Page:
I was sad to note at the weekend that Ted Gray, of Black Country confectionary company Teddy Gray’s, had passed away in his sleep at the age of 81.
Teddy Grays is is household name to those in the area – from the famous Herbal Tablets and rock, through a whole tranche of traditional sweets, Grays still make them all in their most traditional British factory.
It was with this in mind that when I saw the following documentary shared on Twitter by noted local historian @Sacredwench from Black Delph, I knew I had to share it with readers.
Back when the waistline allowed, I loved Gray’s herbals and other boiled sweets, and this wonderful documentary is a wonderful snapshot of a company at which little has needed to change in decades.
My condolences to the Gray family, and I’ll wave my little stick of Black Country rock in Ted’s honour.
Former sweet company boss Ted Gray dies aged 81
TRIBUTES have been paid to the man who spent more than 50 years at the helm of a traditional Dudley sweet company.
Ted Gray, who ran the Edward Gray of Dudley company – fondly known as Teddy Grays – with his older sister Betty, died in his sleep on Friday, aged 81.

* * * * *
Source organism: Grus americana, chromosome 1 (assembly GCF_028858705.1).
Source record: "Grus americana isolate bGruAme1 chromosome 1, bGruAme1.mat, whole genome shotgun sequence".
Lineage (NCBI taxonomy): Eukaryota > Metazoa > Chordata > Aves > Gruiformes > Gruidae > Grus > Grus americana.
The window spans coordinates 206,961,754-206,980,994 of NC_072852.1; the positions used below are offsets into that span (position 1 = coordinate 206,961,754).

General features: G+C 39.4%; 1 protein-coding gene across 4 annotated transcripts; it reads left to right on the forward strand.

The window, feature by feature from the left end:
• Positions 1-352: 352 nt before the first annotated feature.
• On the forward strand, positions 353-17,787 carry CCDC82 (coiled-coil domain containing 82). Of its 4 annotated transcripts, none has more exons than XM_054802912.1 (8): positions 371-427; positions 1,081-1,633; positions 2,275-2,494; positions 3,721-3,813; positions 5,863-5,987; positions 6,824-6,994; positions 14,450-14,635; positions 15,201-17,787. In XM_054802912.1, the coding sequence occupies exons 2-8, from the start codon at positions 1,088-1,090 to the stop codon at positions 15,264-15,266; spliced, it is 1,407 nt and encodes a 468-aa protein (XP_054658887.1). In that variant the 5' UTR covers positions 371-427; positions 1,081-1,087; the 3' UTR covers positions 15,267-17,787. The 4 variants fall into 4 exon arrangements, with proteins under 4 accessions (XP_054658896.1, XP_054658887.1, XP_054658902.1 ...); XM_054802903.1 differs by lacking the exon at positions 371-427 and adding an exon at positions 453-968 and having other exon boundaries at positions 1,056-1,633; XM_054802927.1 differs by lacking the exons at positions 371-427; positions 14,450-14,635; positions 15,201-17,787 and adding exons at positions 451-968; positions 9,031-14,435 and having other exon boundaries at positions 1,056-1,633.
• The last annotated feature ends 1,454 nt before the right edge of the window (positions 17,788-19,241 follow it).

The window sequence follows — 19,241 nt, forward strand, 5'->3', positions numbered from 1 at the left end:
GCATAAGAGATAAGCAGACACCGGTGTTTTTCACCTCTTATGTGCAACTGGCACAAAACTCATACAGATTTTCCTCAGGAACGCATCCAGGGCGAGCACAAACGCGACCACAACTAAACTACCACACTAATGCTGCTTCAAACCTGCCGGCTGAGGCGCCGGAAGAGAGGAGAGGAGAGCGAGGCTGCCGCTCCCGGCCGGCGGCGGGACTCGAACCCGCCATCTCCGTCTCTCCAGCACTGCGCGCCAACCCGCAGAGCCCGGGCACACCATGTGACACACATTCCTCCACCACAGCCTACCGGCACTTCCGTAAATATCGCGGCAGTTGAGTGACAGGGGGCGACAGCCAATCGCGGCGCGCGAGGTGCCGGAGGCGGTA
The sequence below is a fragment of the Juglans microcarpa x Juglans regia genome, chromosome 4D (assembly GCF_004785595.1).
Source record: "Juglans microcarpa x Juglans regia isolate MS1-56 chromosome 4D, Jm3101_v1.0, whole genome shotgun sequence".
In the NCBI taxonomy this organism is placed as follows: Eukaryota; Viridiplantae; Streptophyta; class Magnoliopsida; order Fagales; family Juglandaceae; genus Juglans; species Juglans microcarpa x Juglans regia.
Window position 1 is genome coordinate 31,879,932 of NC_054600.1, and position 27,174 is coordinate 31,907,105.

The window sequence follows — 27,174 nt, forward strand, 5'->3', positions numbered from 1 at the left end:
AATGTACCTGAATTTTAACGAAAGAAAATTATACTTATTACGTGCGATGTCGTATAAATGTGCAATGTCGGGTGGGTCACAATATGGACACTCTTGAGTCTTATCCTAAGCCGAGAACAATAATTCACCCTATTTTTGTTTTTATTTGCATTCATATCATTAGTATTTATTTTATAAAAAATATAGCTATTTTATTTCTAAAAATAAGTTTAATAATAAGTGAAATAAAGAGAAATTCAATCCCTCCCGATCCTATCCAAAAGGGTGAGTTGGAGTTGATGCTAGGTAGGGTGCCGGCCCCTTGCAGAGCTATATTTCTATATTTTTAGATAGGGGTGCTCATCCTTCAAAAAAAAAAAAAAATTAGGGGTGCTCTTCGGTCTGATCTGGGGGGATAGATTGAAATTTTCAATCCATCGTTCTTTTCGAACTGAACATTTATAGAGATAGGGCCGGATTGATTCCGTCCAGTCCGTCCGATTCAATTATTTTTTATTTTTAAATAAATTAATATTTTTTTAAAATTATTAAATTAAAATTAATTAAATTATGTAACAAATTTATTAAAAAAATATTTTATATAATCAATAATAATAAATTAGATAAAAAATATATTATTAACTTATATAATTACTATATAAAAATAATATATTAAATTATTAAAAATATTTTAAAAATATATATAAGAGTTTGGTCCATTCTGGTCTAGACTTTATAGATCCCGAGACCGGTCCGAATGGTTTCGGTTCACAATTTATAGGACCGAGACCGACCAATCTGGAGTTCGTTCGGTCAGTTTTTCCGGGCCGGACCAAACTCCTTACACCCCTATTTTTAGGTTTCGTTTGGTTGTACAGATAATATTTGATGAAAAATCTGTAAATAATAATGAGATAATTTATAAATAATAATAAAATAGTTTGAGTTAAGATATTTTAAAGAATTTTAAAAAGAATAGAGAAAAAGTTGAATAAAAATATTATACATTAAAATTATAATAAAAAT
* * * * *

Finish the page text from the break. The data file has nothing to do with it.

The siblings took over the day-to-day running of the family firm’s North Street factory in the sixties.
Betty, who still works for the company at the age of 88, was persuaded by their father to join the business when a vacancy arose in the office and she was soon joined by her brother when he returned from serving in the RAF.
Together, they kept the confectionary business – renowned for its speciality herbal tablets as well as boiled sweets, fudge, toffee, nougat and toffee teacakes, that are sold at its shops in Dudley, Wednesbury and Bewdley and market stalls in Bilston and Blackheath – at the top of its game.
However in 2013, Mr Gray, a father-of-four, who also leaves behind two grandchildren and a great-grandson, was forced to take a step back from the business due to ill health.
His daughter, Julie Healy, said her father’s biggest achievement were “keeping the business running all these years” and closely guarding the secret of his father’s herbal tablet recipe.
She continued: “He was a lovely, generous, caring man. Everybody loved him and had not got a bad word to say about him, he was very well known throughout the town. He was the ‘King of Rock’, we’ve been told.”